Summer is, without a doubt, one of the most relaxing seasons. What could be better than spending your spare time stretched out by the pool with a good book? And as important as it is to dedicate yourself completely to your nursing education in the Accelerated Bachelor of Science in Nursing program, it’s also important to take some time for yourself to unwind. In between your classes and labs, enjoy these summer reads.
Call the Midwife is the memoirs of a midwife in London’s East End slums in the 1950s. Jennifer Worth shares with her readers the excitement she experienced of delivering the East End’s babies, including some of the more traumatic births. Mixed in with the stories of the births are the lighthearted anecdotes of life working in the Nonnatus House convent with her fellow nurses. The popular BBC series is based on the book, and it perfectly encapsulates all of the fear, love and joy that goes into nursing. This book allows you to catch a glimpse of how nursing has changed with the innovation of new technology and medicine and how the love required in nursing is constant, regardless of the era.
Set in the 1930s, Call Me Zelda is told from the perspective of a psychiatric nurse charged with caring for Zelda Fitzgerald, author and wife of F. Scott Fitzgerald. Although many imagine the famous couple at the height of their glamor and love in the 1920s, Zelda suffered many mental problems and was committed to two hospitals in the 1930s. The fictional nurse, Anna Howard, grows attached to Zelda as she cares for her, and eventually becomes her private nurse. While the focus of the novel is on the turbulent marriage of the Fitzgeralds and the mental health of Zelda, Anna’s perspective illustrates the love many nurses develop for their patients, as well as the need to be an advocate for a patient.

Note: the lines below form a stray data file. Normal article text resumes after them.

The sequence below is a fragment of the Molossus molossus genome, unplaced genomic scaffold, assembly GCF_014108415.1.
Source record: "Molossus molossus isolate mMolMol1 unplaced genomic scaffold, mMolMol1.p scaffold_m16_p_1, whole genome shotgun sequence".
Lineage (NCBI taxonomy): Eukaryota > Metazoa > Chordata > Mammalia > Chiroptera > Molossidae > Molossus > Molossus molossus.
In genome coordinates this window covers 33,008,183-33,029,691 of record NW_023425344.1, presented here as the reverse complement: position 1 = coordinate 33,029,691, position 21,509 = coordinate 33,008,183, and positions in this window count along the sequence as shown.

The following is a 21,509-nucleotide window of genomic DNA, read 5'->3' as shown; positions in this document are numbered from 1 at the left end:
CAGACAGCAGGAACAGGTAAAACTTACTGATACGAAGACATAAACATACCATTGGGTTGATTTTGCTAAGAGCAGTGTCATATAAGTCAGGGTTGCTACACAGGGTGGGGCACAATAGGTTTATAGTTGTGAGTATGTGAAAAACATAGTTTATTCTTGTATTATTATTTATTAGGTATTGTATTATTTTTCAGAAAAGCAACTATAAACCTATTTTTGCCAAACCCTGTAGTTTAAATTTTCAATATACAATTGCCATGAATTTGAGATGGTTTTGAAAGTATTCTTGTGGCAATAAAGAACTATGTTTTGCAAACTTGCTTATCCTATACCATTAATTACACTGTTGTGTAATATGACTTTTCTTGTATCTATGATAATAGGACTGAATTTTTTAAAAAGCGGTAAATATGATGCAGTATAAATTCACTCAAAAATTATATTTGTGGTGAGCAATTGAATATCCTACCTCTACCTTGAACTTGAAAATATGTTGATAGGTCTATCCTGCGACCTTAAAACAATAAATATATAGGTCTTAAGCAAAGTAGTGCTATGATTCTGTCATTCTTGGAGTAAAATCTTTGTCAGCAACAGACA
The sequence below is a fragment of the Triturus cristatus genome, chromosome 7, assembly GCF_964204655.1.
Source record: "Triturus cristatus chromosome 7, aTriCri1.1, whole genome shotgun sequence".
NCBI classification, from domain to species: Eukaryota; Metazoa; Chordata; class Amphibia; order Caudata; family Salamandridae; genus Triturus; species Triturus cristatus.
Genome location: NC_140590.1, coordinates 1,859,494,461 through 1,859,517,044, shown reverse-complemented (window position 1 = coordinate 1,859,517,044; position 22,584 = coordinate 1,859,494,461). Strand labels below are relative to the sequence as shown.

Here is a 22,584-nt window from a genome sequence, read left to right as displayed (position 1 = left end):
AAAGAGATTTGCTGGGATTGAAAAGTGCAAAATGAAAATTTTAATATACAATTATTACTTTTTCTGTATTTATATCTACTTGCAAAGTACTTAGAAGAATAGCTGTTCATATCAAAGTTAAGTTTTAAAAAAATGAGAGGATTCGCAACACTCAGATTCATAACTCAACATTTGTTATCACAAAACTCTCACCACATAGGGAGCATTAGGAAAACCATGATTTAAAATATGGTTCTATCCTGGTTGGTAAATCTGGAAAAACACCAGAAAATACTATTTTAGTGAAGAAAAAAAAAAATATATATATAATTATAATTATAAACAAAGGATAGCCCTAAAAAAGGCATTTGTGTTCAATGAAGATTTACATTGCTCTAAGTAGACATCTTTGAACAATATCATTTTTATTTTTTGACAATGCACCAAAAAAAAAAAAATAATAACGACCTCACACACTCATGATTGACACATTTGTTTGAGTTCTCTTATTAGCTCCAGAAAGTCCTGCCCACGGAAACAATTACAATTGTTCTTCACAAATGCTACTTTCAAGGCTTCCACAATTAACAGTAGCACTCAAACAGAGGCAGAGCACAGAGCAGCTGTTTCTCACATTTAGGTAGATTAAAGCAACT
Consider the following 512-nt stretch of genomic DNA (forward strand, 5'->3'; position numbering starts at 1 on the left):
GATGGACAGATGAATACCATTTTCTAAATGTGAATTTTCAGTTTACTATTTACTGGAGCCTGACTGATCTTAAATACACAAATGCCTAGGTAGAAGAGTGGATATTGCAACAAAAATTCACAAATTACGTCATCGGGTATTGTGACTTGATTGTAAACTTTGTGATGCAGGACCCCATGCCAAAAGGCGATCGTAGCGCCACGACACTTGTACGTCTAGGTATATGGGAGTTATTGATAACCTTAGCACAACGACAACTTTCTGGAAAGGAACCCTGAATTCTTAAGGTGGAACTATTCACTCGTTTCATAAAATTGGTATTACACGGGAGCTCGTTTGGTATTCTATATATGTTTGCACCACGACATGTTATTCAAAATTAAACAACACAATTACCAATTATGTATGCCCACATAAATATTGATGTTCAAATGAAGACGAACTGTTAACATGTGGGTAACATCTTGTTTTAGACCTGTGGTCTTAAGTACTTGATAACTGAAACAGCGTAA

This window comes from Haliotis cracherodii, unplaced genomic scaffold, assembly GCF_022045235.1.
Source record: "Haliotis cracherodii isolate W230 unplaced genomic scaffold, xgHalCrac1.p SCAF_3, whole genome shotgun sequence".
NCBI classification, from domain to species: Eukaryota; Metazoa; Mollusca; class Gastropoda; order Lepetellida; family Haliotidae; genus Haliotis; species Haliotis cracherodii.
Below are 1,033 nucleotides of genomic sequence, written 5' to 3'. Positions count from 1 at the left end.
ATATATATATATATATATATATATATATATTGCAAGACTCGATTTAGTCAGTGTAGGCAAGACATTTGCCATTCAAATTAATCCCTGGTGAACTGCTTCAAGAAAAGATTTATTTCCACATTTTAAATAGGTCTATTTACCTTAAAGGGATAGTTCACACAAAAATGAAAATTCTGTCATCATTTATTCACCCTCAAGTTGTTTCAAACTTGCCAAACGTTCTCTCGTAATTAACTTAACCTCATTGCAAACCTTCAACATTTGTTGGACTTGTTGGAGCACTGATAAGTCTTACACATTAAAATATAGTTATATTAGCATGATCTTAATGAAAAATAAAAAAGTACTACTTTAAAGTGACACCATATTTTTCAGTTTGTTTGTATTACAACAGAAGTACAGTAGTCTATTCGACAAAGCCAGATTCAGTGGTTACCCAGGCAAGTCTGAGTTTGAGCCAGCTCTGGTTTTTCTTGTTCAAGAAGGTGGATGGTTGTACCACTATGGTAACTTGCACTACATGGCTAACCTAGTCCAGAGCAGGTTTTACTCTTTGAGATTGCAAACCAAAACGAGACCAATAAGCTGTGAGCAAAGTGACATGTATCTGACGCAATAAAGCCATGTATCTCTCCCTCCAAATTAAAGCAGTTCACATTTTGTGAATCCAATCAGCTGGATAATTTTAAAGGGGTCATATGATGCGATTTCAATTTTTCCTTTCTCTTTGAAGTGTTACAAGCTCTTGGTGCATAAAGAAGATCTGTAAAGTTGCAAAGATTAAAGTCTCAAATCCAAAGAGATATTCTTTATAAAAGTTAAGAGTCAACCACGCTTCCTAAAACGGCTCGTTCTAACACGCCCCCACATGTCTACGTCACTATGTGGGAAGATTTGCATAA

If you are interested in working in the ICU, A Nurse’s Story may be the perfect book for you. This book depicts life working in the intensive care unit with a crew of outgoing and dedicated nurses. Reviews have described the book as technical and a bit detailed in terms of patient care and problems, but any nurse or nursing student is already familiar with those aspects of the job. Any nursing student can find the book especially helpful in understanding what it’s really like to work as a nurse with fellow nurses and physicians.
Although The Memory Keeper’s Daughter doesn’t strictly focus on the protagonist’s life as a nurse, it does capture a nurse’s life outside of the job. When Dr. David Henry’s wife goes into labor during a blizzard in the winter of 1964, he is forced to deliver his twins with the help of nurse Caroline Gill. When he realizes his daughter has Down Syndrome, Dr. Henry asks Caroline to take her to an institution and tells his wife Norah their daughter passed away. Upon arriving at the closed institution, Caroline decides that it is up to her to raise the little girl. The novel follows the life of Caroline as she raises a developmentally disabled daughter, Dr. Henry as he struggles with knowing his son is perfectly healthy and his daughter is living elsewhere and Norah’s grief over the loss of their daughter.
Although you may be familiar with the movie featuring Ralph Fiennes, The English Patient was a book first. Set during WWII in Africa, The English Patient follows Hana, a nurse in the Canadian Army, as she cares for patients in a bombed-out monastery. A mysterious unnamed man who goes by the English patient recovers from what appears to have been a failed parachute landing, which caused extreme injury and left him with little memory. The English Patient illustrates how nursing has changed over the years, how nurses handle war and the different relationships nurses can form with their patients.
If any of these books have inspired you to look into a career as a nurse, check out Roseman University’s accelerated nursing programs, in which you can earn a BSN in as little as 16 months.